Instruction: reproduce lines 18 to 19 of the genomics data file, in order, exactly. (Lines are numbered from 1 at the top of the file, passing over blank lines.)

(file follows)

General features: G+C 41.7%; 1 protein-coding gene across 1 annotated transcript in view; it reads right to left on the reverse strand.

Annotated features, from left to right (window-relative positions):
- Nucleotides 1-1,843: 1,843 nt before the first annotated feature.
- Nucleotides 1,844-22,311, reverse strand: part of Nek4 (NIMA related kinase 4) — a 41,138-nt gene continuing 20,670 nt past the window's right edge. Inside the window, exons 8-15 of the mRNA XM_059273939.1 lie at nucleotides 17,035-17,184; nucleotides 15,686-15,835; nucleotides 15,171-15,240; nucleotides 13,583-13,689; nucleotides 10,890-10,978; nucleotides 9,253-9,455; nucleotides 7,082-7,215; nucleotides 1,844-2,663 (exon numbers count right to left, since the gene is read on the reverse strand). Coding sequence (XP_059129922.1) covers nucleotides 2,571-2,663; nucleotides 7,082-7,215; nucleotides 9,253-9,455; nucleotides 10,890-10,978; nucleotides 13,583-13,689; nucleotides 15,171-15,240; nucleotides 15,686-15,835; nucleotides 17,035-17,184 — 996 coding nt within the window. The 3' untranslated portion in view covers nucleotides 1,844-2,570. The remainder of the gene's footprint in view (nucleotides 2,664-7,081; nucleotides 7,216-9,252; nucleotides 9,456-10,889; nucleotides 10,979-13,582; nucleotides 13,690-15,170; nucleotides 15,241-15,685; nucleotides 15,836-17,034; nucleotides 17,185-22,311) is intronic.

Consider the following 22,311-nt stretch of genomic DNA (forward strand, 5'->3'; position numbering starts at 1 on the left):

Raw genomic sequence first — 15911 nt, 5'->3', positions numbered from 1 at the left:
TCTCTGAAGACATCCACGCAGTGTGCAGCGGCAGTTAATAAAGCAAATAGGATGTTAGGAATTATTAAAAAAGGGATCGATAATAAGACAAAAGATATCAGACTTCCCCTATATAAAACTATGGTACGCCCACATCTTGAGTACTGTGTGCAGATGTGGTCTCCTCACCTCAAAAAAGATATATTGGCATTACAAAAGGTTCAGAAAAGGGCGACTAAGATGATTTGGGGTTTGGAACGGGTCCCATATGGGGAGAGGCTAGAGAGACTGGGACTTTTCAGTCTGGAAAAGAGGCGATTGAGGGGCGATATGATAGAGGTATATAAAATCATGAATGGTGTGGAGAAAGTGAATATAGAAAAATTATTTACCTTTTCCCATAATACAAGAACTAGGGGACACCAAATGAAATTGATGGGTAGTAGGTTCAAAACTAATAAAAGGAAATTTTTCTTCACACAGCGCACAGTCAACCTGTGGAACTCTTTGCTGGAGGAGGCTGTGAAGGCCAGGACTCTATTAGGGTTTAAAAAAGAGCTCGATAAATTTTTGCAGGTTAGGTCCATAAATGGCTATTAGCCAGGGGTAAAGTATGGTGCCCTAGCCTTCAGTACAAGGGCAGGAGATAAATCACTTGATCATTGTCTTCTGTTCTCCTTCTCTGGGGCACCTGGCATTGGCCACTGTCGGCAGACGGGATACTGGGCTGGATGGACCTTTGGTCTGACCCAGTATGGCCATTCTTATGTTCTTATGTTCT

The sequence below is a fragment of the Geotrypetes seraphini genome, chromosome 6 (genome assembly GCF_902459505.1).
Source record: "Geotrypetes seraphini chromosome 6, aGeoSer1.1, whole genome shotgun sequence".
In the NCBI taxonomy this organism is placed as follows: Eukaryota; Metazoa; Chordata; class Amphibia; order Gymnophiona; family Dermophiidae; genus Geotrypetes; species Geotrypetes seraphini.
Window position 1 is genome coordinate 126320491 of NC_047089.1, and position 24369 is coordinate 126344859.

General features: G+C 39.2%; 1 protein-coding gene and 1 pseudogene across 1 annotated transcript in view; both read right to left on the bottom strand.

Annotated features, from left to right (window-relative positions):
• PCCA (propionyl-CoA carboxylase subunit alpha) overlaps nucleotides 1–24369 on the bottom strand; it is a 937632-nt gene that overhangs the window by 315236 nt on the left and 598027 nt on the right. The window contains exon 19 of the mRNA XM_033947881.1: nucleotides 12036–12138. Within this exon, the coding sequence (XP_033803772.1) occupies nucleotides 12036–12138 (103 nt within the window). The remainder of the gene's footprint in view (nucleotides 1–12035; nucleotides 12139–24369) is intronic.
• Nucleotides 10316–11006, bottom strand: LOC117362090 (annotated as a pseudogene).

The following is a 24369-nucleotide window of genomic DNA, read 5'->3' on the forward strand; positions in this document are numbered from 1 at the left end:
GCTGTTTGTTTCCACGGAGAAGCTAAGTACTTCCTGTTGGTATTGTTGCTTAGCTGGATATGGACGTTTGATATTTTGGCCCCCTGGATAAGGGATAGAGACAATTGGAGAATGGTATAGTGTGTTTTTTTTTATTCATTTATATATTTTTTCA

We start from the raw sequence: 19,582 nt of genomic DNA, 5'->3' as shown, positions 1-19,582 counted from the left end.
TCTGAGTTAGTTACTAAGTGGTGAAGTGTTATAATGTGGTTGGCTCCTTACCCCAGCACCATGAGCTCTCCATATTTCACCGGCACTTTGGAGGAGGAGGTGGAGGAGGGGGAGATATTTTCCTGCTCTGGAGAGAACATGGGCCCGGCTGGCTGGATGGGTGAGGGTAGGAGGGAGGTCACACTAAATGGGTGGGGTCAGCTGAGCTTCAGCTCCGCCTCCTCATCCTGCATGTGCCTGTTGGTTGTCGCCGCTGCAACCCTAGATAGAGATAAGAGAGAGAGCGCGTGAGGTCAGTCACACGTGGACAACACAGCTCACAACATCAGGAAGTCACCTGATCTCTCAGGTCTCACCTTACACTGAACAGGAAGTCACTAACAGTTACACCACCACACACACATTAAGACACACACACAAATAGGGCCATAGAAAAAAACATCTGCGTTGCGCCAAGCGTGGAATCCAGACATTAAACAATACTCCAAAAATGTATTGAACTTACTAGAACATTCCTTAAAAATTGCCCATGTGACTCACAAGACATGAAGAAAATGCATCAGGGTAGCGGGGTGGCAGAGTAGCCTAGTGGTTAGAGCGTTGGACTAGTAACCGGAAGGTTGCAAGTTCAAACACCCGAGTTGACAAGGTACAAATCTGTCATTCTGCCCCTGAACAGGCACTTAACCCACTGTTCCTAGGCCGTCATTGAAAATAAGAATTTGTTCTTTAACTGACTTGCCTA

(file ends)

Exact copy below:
We start from the raw sequence: 19,582 nt of genomic DNA, 5'->3' as shown, positions 1-19,582 counted from the left end.
TCTGAGTTAGTTACTAAGTGGTGAAGTGTTATAATGTGGTTGGCTCCTTACCCCAGCACCATGAGCTCTCCATATTTCACCGGCACTTTGGAGGAGGAGGTGGAGGAGGGGGAGATATTTTCCTGCTCTGGAGAGAACATGGGCCCGGCTGGCTGGATGGGTGAGGGTAGGAGGGAGGTCACACTAAATGGGTGGGGTCAGCTGAGCTTCAGCTCCGCCTCCTCATCCTGCATGTGCCTGTTGGTTGTCGCCGCTGCAACCCTAGATAGAGATAAGAGAGAGAGCGCGTGAGGTCAGTCACACGTGGACAACACAGCTCACAACATCAGGAAGTCACCTGATCTCTCAGGTCTCACCTTACACTGAACAGGAAGTCACTAACAGTTACACCACCACACACACATTAAGACACACACACAAATAGGGCCATAGAAAAAAACATCTGCGTTGCGCCAAGCGTGGAATCCAGACATTAAACAATACTCCAAAAATGTATTGAACTTACTAGAACATTCCTTAAAAATTGCCCATGTGACTCACAAGACATGAAGAAAATGCATCAGGGTAGCGGGGTGGCAGAGTAGCCTAGTGGTTAGAGCGTTGGACTAGTAACCGGAAGGTTGCAAGTTCAAACACCCGAGTTGACAAGGTACAAATCTGTCATTCTGCCCCTGAACAGGCACTTAACCCACTGTTCCTAGGCCGTCATTGAAAATAAGAATTTGTTCTTTAACTGACTTGCCTA